by girlintraining (1395911) on Sunday November 10, 2013 @04:20PM (#45385867)

    flooding the market with Iranian crude could carry its own negative consequences by suddenly making fracked oil in the US unprofitable."

    And this is a problem how, exactly? Fuck the frackers. Gimme my cheap gas. I'm sick of you bastards charging so much... you're squeezing the poor and putting our economy in the crapper. Cheap gas = fast economic recovery, not this stagnant crap.

  • by Ralph Spoilsport (673134) on Sunday November 10, 2013 @04:47PM (#45386059) Journal
    Fracking doesn't have major effects on oil prices, and won't until cars run on natgas. Iran's oil production peaked years ago, and that's an open secret. They will not be increasing oil production, ever. What fracking does do is crush the market for natgas. And it just so happens that BTU for BTU, Iran has more natgas than Saudi Arabia has oil. Iran is in a suboptimal energy spot. They know that their carbon fuels will eventually run out. They need to have alternatives in place to keep the lights on before things get out of hand. The standard response has been "Nukes". Also, nukes can help make nuke weapons, which kept the USA at bay.

    Well, the USA is falling apart. Therefore the need for nukes isn't quite as extreme as it once was. Also, Germany and Denmark are pointing towards how an advanced society can operate without nukes or carbon, and in a place as sunny as Iran, this becomes a kind of no-brainer.

    Iran's biggest worry is their biggest asset: The South Pars gas field. The Europeans want it BAD as an alternative to Russian natgas, and the Americans would love to take it away from Iran, just cuz the Americans are a bunch of greedy dicks who'd love to stick it to the Russians, and screw the Iranians in the process. As long as South Pars stays underground, the Russians have their captured market (Europe) and Iran has money in the bank. As long as Iran was banging the nuke drum, the Americans were able to keep their psychotic fear machine rolling. Now that the USA Empire is entering late afternoon, they can afford to play nice with them and their pointy little all american bullet headed saxon mother's sons. Franking is crushing the natgas market, but everyone knows franking is a temporary solution, so Iran will hold that Ace of South Pars and cash big time when they will need the money to transition to solar. At that point the USA will be in some kind of tizzy tea party dipshit media freak show - probably with Britney Spears running as a Republican and (fill in name of faceless bureaucrat) on the Democratic ticket and some frothing tool of the Koch guard as a third party spoiler.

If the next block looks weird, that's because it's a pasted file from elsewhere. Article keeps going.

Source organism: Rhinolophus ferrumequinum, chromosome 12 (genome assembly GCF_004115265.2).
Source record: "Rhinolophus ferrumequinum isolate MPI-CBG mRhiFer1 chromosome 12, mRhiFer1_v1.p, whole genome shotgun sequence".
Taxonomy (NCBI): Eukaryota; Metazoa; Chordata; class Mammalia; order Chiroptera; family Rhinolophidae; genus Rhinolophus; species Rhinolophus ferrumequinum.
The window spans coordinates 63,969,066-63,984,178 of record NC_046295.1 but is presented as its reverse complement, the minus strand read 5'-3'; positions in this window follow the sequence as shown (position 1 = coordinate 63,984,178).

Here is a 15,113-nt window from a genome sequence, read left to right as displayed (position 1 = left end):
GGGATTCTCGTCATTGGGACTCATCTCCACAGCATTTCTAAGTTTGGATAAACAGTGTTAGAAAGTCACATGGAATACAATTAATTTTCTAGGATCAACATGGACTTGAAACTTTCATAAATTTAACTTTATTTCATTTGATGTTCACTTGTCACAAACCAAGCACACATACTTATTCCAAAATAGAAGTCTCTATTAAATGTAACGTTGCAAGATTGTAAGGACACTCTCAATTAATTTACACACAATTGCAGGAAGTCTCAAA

Ya gotta look at this stuff with a longer term view...

  • Rouhani is why (Score:5, Interesting)

    by Kingston (1256054) on Sunday November 10, 2013 @08:20PM (#45387359)
    The main reason Iran is negotiating on weapons is that the Iranian people elected president Rouhani. They were sick of Ahmadinejad clownish posturing and hostility to just about every other nation. Sanctions are having wearing effect on Iranian families and they didn't see an improvement in future as long as a leader like Ahmadinejad ( although he was not standing again ) was in power. The Iranian people elected a moderate with a mandate to improve Iran's foreign relations and that is what is happening. We will see a lot more of this in the months to come and more of Israel's attempts to derail any agreements.